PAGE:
Twitter exploded last night with the big news of the deal between the Yankees and Mariners. It kept on going with the news the Yankees had also signed Karaoke Kuroda. Such news would provide the easiest route to creating a blog post. But, geez, there have already been a million posts on the topic already. What can be said that Dave Cameron, Brien Jackson and Buster Olney haven't already written? This writer's take in a nutshell is that the Yankees performed a masterstroke for their rotation which should already improve what was a 92-win team. However, Montero is a special talent and that may hurt for a long time. Thinking about a prospect like Montero led to thoughts of another "can't miss" prospect that has had trouble getting started in the big leagues: Domonic Brown of the Philadelphia Phillies.
Brown was only a 20th Round draft pick (2006) so he sort of came out of nowhere. But since that time, he's landed on Baseball America's top fifty prospect for the last three seasons. Each year on the list came lower and lower until he was ninth on the list before the 2011 season. But Brown's start to his major league career have been bumpy.
That beginning began at the end of July in 2010. Domonic Brown made his debut on July 28, 2010 against Edwin Jackson and the Arizona Diamondbacks in Arizona. Brown went two for four with a double and two RBIs in his first game. Nice debut! He was a late replacement in the next game and went hitless in one at bat. The following day, he went two for four and after three games was hitting .500. Let the fun begin! Except it didn't.
Brown played fairly consistently the rest of the season but he looked more and more lost. By the end of 2010, in 35 games, Brown finished with a slash line of, .210/.257/.355. Ugh. That wasn't what the Phillies were expecting. The Phillies did keep Brown on the post season roster but he only got into a couple of games and was zero for three in the post season. What was doubly disturbing about Brown's performance was that he struck out 35 percent of the time. The whispers were that he was totally lost at the plate and pitchers had found flaws in his approach and were exposing them. The strikeouts and lack of walks were totally uncharacteristic of Brown's minor league statistics where he was seen to be a patient hitter who made consistent contact.
Brown didn't make his 2011 debut for the Phillies until May 21 and after his first ten games was batting .333. And Brown played regularly through June and into July. But by the end of the month of July, his average was down to .246 and the Phillies made a big push for playoffs by acquiring Hunter Pence from the Astros. Pence took over Brown's spot and Domonic Brown was sent to Triple A where he finished the season except for a brief couple of games at the end of September.
So why would such a middling campaign of 2011 be interesting for Domonic Brown? First, his high strikeout rate disappeared. After fanning 35 percent of the time in 2010, he cut that down to 16.7 percent in 2011. The lower rate was a result of more discipline at the plate where he brought his rate of swinging at pitches out of the strike zone down from 30.8 percent in 2010 to 28.9 percent in 2011. Plus, his swinging strike rate went down from 13.5 percent in 2010 to 7.7 percent in 2011. Combine all that to improving his walk rate from 7.1 percent in 2010 to 11.9 percent in 2011 and it seems to show a young hitter much more comfortable in his approach and putting up numbers much closer to his minor league performance. The other promising sign from Brown's 2011 season was that he fared very well against left-handed pitching (he bats left-handed).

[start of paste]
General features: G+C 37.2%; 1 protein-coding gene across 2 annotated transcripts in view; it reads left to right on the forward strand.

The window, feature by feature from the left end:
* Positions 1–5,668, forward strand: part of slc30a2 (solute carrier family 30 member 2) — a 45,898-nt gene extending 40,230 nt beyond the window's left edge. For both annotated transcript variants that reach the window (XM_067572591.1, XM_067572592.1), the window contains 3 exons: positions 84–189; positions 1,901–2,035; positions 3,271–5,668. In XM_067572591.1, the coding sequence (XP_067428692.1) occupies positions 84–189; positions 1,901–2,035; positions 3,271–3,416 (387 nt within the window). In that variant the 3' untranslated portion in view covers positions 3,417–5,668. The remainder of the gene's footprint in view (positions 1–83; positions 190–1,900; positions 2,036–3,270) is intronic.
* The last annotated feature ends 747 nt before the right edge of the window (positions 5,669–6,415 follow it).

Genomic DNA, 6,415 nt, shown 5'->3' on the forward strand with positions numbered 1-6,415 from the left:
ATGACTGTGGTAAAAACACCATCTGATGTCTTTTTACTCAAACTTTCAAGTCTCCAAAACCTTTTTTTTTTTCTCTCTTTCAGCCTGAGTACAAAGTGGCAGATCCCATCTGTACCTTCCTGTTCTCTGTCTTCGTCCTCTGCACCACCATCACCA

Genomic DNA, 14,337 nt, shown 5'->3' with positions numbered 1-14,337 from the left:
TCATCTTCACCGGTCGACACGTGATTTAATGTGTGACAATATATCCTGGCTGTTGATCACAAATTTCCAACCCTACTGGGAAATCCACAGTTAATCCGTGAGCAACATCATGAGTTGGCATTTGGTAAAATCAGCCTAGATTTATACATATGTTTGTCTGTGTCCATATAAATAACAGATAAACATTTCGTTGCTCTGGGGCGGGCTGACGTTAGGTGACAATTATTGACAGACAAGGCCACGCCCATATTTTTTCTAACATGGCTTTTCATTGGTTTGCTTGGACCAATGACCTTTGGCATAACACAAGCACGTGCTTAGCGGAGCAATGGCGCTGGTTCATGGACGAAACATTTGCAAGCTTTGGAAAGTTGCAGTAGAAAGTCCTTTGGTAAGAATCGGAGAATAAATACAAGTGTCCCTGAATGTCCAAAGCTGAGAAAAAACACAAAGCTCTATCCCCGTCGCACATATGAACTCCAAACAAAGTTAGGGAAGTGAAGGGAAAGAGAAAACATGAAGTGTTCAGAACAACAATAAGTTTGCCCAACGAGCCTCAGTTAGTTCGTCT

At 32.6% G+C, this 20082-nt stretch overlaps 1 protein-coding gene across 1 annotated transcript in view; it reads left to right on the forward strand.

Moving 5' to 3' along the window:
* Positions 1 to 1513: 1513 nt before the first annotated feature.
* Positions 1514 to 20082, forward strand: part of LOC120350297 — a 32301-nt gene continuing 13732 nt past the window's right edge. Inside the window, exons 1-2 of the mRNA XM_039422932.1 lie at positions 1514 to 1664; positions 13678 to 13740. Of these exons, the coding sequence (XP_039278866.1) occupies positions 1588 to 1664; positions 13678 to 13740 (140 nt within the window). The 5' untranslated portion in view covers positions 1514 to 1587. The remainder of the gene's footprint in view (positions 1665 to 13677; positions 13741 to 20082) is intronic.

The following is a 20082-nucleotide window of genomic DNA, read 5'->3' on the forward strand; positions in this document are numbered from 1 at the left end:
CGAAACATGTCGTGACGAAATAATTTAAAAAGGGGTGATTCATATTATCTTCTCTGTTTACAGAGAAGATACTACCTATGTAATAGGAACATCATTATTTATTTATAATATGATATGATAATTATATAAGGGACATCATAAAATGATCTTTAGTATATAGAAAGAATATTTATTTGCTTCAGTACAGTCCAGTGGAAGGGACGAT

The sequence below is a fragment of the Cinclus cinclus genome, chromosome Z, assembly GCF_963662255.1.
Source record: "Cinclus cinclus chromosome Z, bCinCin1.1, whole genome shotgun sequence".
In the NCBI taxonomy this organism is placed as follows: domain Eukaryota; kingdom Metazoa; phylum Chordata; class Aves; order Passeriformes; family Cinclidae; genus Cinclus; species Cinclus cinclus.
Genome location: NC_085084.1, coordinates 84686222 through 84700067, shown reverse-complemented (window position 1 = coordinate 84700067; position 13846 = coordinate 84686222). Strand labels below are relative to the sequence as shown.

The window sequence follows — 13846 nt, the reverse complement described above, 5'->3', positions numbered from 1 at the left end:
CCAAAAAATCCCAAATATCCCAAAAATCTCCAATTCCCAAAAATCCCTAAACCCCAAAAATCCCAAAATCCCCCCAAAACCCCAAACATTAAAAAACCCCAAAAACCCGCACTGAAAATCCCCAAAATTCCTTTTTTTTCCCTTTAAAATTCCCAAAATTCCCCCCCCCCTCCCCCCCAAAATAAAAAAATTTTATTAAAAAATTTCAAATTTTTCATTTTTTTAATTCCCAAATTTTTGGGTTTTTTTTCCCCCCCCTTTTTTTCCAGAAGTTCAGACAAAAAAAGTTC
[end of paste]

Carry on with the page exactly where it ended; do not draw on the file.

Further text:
But he still only hit .246. That might be a reflection of his .274 BABIP which almost certainly will improve in 2012. And that's where we are now. The Phillies have (it appears) finally gotten over their absurd love affair with Raul Ibanez. Ibanez had some big hits for the Phillies at opportune times, but overall, he was a drag on the Phillies' offense and an millstone to the team's defense. The negative fielding metrics for Ibanez were nearly historic in 2011. Domonic Brown hasn't shown a whole lot defensively either, but he has to be better than Ibanez.
So what should we expect in 2012? Shane Victorino will play center and Hunter Pence will be in the line up all year. That would seem to open up the third outfield position to Domonic Brown. And projections from Bill James believe Brown will respond and have a fine season. Other projections such as Fans and RotoChamp aren't so sure. James believes Brown will be an every day player where the other two only predict 300 plate appearances or so.
And that's the rub here. The Phillies seem slow to believe in Domonic Brown as a full time option. Yes, he's been their most talked about prospect, but the Phillies don't act like they are sure he's the real deal. From this writer's perspective, the Phillies really should give Domonic Brown a full time shot and see what happens. If he blossoms, then all the better. If he fails to shine, then at least they will know and can make other plans. Domonic Brown looks like a great player and needs to be given a full opportunity to show what he can do.